The giant hole in Trump’s back-to-work plan

Rick Newman
Senior Columnist

President Trump is trying to bully a virus. A virus is a microscopic organism. It doesn’t have ears enabling it to hear, or emotions allowing it to feel intimidated. The bullying won’t work.

But expect Trump to keep insisting he’s going to reopen the economy, virus be damned. Trump is obviously frustrated as he watches the stock market plunge and businesses shut down as everybody stays home to combat the coronavirus pandemic. A recession has undoubtedly arrived, and it’s a doozy. Perhaps most alarming to Trump are his darkening reelection odds, since incumbent presidents running for reelection typically get walloped when the economy’s in a funk.

Trump’s reaction to all this is a new idea to encourage businesses to reopen, even as the coronavirus outbreak worsens and more people get sick and die. The new refrain in Trumpland: “We cannot let the cure be worse than the problem itself,” as Trump said during his coronavirus propaganda session from the White House on March 23. “America will, again, and soon, be open for business. A lot sooner than three or four months,” Trump insisted. He later added he’d like to see businesses reopen by Easter, which is April 12.

Everybody understands Trump’s impatience. Millions of Americans are sitting idly at home as their incomes dry up and their retirement plans sink. But Trump’s plan is impossible until one crucial thing is in place: widespread testing for coronavirus, including multiple tests for every working person in the Untied States.

Testing is key because it would help determine, on a running basis, who’s healthy and able to move about without infecting others. The entire reason for stay-at home orders in places like New York, Illinois and California—and almost assuredly, more states to come—is that we can’t know who’s a spreader. There aren’t enough tests. So the policy now is to basically assume everybody’s a spreader, and therefore keep everybody home.

The biggest failure of the U.S. response to coronavirus is a huge lag in testing. President Trump has repeatedly misspoken on this, saying on March 6, for instance, that “anybody that needs a test gets a test.” That’s not remotely true, even now. An AP investigation found a series of blunders from the White House on down that impeded testing, beginning in January. The U.S. testing rate is improving, but as of March 20, the United States ranked 10th in the world with 314 coronavirus tests per million people. The testing rate in South Korea, which seems to have contained the virus, is 6,148 tests per million, or 20 times higher than the U.S. rate.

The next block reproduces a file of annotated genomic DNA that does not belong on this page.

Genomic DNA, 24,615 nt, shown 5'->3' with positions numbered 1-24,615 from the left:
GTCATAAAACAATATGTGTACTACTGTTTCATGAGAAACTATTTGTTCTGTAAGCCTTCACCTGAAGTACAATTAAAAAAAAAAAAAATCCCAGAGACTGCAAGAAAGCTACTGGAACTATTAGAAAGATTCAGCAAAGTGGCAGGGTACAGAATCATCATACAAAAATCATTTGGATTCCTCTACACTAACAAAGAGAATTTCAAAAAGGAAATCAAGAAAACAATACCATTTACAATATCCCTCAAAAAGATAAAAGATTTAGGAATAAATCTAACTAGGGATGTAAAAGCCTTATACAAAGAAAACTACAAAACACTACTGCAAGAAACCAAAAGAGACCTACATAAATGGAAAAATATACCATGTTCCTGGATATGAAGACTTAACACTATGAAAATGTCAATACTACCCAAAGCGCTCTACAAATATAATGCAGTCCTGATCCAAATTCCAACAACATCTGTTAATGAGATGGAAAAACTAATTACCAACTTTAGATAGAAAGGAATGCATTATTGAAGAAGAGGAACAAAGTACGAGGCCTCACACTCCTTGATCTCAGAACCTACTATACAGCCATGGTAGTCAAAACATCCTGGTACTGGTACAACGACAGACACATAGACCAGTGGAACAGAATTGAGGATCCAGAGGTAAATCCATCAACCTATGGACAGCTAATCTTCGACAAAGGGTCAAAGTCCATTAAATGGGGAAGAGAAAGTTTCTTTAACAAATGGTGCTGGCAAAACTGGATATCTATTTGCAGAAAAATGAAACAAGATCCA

First, universal testing

Trump has some control over the rollout of testing. He could use emergency powers to nationalize the production and distribution of testing components. Physician Ezekiel Emanuel of the University of Pennsylvania argues that Trump should set up a national testing network with thousands of sites using the U.S. military, the National Guard and a new federal corps of recently unemployed workers, while moving all testing out of overburdened hospitals and clinics. Regular samplings of the population in high-infection areas would help gauge the spread of the virus. And far better data from widespread testing would allow states and cities to ease restrictions on doing business as the virus ebbed, and to target restrictions when they identified hotspots.

A sign indicates a closed business Saturday, March 21, 2020, in downtown Surfside, Fla. Miami-Dade County's mayor on Thursday ordered all beaches, parks and "non-essential" commercial and retail businesses closed because of the coronavirus pandemic. (AP Photo/Wilfredo Lee)

Trump isn’t doing any of this. Instead, he’s relying on private industry to work it out, with encouragement and occasional assistance from the federal government. The private sector will get the job done, eventually, but not as quickly as would happen with the full mobilization of the government. Those lost days and weeks will only be more time that businesses remain shuttered and the recession deepens.

Trump has hinted that he might ease federal guidelines once the 15-day social-distancing window he established in mid-March expires on March 31. But Trump can’t control what states and cities do, and it’s wishful thinking to imagine he could single-handedly order or coax significant numbers of people back to work.

The biggest concern in places like New York City, Chicago and San Francisco is a skyrocketing infection rate that leaves hospitals overwhelmed with more sick and dying patients than they have room for. Ordering people back to work before the virus is contained would only worsen that problem. Hospitals will catch up, as more protective equipment and ventilators become available. But higher infection rates could also sicken more medical caregivers, essentially reducing capacity. No sensible mayor or governor is going to knowingly swamp the local health care system by prematurely letting people back to work, even if allied with Trump.  

So American workers are going to be off the job a lot longer than Trump—or anybody—wants. Demanding an economic recovery won’t work. Extremely aggressive public-health measures might.  

Rick Newman is the author of four books, including “Rebounders: How Winners Pivot from Setback to Success.” Follow him on Twitter: @rickjnewman. Confidential tip line: rickjnewman@yahoo.com. Encrypted communication available. Click here to get Rick’s stories by email.

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